“Nothing is too nerdy.” The modernist magazine celebrates 10 years and 40 issues
The autumn edition of the modernist celebrates 10 years and 40 issues of our humble little magazine. We normally don’t like to dwell on such things, but we think that, in these particularly tough times, it’s something to celebrate.
I’d love to be able to say that people said at the start ‘it’ll never last’ but, to be frank, no one ever said that. We’ve always had some great support from collaborators and readers alike. Because we have always worked well within our means, never been overly ambitious and, hopefully, never taken advantage of all the goodwill our contributors have given us, we have grown slowly but surely. While we are never going to get rich, we are on a much stronger footing than we were when we began 10 years ago.
We’ve never really sold ourselves as a ‘Manchester’ or ‘Northern’ magazine, but we don’t think we could have done what we have done anywhere other than in Manchester. It’s a city full of generous and creative people who can smell bullshit a mile away and because, we hope, we don’t deal in bullshit, people give us great support and continue to be enthusiastic about what we are trying to do.
For those of you who don’t know, we set up the modernist to champion and celebrate 20th century architecture and design. From the beginning, we haven’t really focused on the glamorous and well known but prefer to shine a light in the more obscure and overlooked areas of the subject. We tend not to feature too many articles on the high-profile architects and designers, but much prefer to look at things like a public toilet block in Accrington, the beauty of street furniture such as bins and junction boxes, or difficult-to-love infrastructure like power stations and motorway bridges. This seems to have resonated with a certain amount of a certain type of people, and we’ve built a loyal and growing legion of readers and subscribers.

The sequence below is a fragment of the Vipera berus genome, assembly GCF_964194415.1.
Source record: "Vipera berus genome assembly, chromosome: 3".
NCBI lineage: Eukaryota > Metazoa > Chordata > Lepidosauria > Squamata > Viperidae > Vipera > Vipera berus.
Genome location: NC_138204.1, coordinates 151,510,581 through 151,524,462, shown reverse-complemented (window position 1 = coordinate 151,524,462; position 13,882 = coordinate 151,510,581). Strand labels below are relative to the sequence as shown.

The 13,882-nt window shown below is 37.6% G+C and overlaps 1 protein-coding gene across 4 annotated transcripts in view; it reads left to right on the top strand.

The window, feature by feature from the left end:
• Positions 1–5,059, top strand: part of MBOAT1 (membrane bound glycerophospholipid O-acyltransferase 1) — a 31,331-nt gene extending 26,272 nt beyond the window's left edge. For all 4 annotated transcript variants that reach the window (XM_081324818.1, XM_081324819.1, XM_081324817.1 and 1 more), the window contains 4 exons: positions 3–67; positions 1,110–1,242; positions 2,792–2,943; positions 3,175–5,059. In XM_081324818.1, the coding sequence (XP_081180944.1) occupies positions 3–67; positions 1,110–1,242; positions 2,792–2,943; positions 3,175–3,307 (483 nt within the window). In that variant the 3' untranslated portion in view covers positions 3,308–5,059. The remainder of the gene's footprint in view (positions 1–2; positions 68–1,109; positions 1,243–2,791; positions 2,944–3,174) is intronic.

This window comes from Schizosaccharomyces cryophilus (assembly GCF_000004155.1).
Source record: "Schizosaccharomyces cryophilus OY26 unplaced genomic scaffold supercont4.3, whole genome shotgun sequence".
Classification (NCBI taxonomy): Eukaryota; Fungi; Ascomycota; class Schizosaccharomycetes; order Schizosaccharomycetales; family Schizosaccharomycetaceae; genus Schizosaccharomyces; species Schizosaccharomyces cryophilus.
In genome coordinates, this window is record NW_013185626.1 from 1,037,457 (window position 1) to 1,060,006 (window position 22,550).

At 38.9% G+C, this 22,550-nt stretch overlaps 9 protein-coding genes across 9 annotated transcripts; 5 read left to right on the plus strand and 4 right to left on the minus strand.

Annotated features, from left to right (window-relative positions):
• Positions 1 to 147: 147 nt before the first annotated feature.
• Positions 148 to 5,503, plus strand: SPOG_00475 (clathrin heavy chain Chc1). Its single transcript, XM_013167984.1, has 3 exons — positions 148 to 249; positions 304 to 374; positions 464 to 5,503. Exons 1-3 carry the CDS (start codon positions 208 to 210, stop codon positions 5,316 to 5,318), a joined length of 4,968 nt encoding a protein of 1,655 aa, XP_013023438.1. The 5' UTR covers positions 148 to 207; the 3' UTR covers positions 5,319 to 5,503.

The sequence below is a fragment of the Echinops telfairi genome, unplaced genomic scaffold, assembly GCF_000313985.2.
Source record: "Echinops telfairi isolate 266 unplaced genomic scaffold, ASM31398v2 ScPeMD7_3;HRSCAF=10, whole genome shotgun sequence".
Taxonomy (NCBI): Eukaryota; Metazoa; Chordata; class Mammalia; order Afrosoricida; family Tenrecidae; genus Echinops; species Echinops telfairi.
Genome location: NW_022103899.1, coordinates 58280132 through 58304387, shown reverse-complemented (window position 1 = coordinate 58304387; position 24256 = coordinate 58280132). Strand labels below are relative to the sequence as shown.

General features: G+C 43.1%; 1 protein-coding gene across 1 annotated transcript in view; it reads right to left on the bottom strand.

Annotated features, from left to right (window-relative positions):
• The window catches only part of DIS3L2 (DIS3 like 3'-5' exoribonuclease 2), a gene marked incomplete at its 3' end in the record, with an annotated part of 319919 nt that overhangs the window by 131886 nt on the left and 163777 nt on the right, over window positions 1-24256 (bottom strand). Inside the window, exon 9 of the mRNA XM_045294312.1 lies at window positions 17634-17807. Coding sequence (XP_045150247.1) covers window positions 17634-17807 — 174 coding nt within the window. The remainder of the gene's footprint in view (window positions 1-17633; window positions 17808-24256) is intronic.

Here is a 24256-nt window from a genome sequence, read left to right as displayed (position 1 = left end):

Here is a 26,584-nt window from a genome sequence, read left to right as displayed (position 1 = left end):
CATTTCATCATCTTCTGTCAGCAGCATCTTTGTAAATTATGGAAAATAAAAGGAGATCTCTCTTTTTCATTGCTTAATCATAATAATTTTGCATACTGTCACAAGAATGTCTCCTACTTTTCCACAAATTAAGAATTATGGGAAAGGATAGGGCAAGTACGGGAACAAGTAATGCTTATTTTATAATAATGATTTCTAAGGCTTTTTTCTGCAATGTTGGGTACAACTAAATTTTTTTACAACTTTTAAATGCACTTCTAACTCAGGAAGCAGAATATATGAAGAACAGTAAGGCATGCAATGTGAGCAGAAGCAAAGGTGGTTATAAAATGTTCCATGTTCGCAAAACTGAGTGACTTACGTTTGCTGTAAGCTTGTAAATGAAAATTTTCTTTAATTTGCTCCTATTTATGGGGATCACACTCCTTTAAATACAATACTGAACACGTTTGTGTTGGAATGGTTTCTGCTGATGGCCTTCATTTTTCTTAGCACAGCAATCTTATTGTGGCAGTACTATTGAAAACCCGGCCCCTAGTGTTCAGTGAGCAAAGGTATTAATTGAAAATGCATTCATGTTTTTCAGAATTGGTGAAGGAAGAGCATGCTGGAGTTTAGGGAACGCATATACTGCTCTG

Because a lot of the content is from non-professional writers, photographers and artists, who all contribute their work for free, the magazine is basically made by its readers. You will sometimes find academic-type articles, but you will also find articles from a plethora of other people from all walks of life who happen to share an interest in a specific subject. We have a saying at the modernist that ‘nothing is too nerdy’, and we hope that within each issue there is at least one article that makes the reader think ‘well, I never knew I needed to know about that, but now I’m glad I do’.
We normally have a general theme for each issue, but for the 40th edition we decided to try something a bit different. We asked a bunch of people who have contributed to the magazine over the years to do an article for us, so instead of a ‘Greatest Hits” (the sure sign an artist has run out of ideas), it’s more of a Tribute Concert.
We have an article from one of our patrons, Jonathan Meades (our other patron is Johnny Marr), who is his usual uncompromising and articulate self. Tim Dunn, who presents TV shows about railways, has written about another of his great passions, model villages. Among many others, we have articles about Campari, Bic pens, J. G. Ballard, the Northern Moor district of Manchester, and features on the painters Jen Orpin and Mandy Payne. As you can see, niche and eclectic, just how we like it. On the back of the ongoing success of the magazine, we have built a little publishing enterprise, too, where we can be a little more generous with space to people who would like to have a bit more to say than just a small magazine article. These are usually photographers, but we have also published small books for painters and collagists. In November, we will release a collaboration with Out On The Page, a project that brings together LGBTQ+ writers, to produce a small book of writings which explores Modernism through various queer experiences.
We’re sure that we’ll continue to find interesting and talented people and we will hopefully be able to continue to offer an opportunity to publish their work, and if people keep on buying our magazine and our other publications, we will continue to make them. Here’s to another 10 years and beyond.
By Eddy Rhead, publisher at the modernist
Main image: the modernist team L-R Jack Hale, Ashiya Eastwood, Gemma Parker, Eddy Rhead.
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